Legislation sponsored by Assembly Democrats Tim Eustace, Joseph Lagana, Gabriela Mosquera, Valerie Vainieri Huttle and Benjie Wimberly to help protect the public against flooding and facilitate smart development has been signed into law.
"Accurate and up-to-date delineations of floodplains and flood hazard areas are essential to inform state and local officials and property owners of changing flood risks," said Eustace (D-Bergen/Passaic). "Bergen and Passaic counties are no strangers to the hazards of flooding. But the ever-changing landscape of our state requires that we stay on top of these patterns to help residents and business owners avoid flood traps."
The new law (A-1726) directs the Department of Environmental Protection to update its delineations of flood hazard areas when the Federal Emergency Management Agency issues changes based upon flood risk or at least once every 15 years.
"Over the years, many flood maps have become outdated due to urban growth, changes in river flows and coastlines and even flood mitigation efforts," said Lagana (D-Bergen/Passaic). "A home or business that may have once been located in a flood zone might not now, and vice versa. In the interest of public safety and economic progress, it's important that we make sure these flood designations are kept current."
The law also requires a permit for a site based upon a floodplain delineation if the federal floodplain delineation is more recent than the DEP delineation for the same watercourse and the DEP determines that the federal floodplain delineation is sufficient to carry and discharge the flood flow and is at least as protective of the public safety, health and general welfare as the department's delineation.
"Hurricane Sandy had a devastating effect on many property owners who previously didn't think they were even located in a flood zone," said Mosquera (D-Camden/Gloucester). "This underscores the need to make sure our flood maps are as accurate and up-to-date as possible because we never know where the next storm may hit."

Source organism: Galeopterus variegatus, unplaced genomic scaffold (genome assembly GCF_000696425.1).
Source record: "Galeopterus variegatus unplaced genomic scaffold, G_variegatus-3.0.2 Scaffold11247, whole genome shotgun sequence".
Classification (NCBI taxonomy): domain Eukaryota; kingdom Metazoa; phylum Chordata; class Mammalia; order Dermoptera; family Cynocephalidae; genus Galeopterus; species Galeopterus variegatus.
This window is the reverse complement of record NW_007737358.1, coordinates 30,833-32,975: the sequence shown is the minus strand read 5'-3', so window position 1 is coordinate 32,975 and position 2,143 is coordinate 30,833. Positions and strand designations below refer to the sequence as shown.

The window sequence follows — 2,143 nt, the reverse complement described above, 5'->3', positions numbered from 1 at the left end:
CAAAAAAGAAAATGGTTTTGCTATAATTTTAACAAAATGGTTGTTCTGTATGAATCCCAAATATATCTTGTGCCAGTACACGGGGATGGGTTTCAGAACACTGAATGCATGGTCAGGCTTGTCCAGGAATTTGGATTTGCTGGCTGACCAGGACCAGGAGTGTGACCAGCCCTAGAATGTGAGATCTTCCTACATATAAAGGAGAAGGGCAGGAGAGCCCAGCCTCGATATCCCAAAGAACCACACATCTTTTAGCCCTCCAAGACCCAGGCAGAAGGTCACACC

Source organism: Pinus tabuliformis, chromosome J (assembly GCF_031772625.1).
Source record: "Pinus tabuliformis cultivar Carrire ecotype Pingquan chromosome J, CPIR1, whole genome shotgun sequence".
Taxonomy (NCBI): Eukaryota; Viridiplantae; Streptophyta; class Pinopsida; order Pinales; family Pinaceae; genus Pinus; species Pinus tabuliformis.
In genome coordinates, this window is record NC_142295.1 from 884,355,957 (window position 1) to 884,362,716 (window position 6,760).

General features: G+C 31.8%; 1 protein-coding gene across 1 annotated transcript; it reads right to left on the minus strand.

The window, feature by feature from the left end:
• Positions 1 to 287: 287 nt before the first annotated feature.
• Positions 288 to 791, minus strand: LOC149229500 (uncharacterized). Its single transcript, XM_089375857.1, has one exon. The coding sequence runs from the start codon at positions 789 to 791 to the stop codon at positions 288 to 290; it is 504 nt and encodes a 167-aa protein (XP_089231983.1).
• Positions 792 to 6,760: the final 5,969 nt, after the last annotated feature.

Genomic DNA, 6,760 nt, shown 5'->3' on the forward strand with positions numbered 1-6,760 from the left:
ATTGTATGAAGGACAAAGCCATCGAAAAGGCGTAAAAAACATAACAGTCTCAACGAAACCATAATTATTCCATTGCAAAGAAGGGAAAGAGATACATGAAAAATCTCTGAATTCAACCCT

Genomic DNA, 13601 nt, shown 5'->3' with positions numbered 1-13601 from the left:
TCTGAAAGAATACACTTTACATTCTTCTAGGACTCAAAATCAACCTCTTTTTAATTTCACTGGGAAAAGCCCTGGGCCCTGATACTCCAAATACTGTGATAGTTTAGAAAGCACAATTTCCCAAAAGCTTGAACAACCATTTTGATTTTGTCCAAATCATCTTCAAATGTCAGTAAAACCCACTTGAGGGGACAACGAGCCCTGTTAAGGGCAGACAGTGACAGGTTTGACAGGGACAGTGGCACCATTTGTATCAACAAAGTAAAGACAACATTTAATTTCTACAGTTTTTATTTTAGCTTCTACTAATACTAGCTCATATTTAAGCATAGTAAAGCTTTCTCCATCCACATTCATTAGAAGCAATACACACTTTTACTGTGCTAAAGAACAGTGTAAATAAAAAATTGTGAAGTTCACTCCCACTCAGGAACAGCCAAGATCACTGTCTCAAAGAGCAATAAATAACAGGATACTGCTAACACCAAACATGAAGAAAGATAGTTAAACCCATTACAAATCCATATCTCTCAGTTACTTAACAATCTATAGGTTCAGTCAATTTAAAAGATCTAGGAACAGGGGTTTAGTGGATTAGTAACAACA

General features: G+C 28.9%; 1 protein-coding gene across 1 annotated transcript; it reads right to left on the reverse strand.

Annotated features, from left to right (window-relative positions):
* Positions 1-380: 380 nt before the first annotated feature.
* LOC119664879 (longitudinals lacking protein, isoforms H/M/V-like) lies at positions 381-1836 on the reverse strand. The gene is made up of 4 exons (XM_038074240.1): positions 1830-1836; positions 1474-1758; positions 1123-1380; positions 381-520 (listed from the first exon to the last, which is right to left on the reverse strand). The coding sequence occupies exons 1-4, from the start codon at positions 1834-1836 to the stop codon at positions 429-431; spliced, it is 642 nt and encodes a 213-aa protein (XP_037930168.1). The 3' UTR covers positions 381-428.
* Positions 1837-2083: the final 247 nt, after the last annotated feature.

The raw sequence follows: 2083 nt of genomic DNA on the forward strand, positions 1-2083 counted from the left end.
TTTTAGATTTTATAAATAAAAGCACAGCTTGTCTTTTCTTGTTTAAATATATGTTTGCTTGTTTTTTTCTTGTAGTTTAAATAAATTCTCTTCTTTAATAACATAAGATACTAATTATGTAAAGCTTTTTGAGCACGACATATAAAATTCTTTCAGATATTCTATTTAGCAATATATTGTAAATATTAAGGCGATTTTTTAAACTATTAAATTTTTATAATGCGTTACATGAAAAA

Under previously existing rules and regulations, when a DEP delineation of a particular flood hazard area and floodplain exists, a permit applicant is required to use the DEP delineation even if there is a more recent FEMA delineation.
"While we cannot eliminate the risk of flooding entirely, having the most accurate flood maps possible will enable property owners and local officials to plan for future occurrences and do all they can to limit the extent of the damage," said Wimberly (D-Bergen/Passaic). "This law will help empower communities to prepare themselves at the local level."
The department shall, wherever practicable, make flood hazard area delineations as least as protective as the floodplain delineations approved by FEMA for the National Flood Insurance Program.
"One of the many lessons we learned from Sandy is that the landscape in many parts of our state is changing rapidly and extensively," said Vainieri Huttle (D-Bergen). "For the long-term benefit of homeowners and businesses alike, we need to make sure we're relying on the most up-to-date planning information."
The law amends the Flood Hazard Area Control Act, which requires the DEP to study the nature and extent of areas affected by flooding in New Jersey and delineate flood hazard areas in an effort to guard public safety, health and general welfare.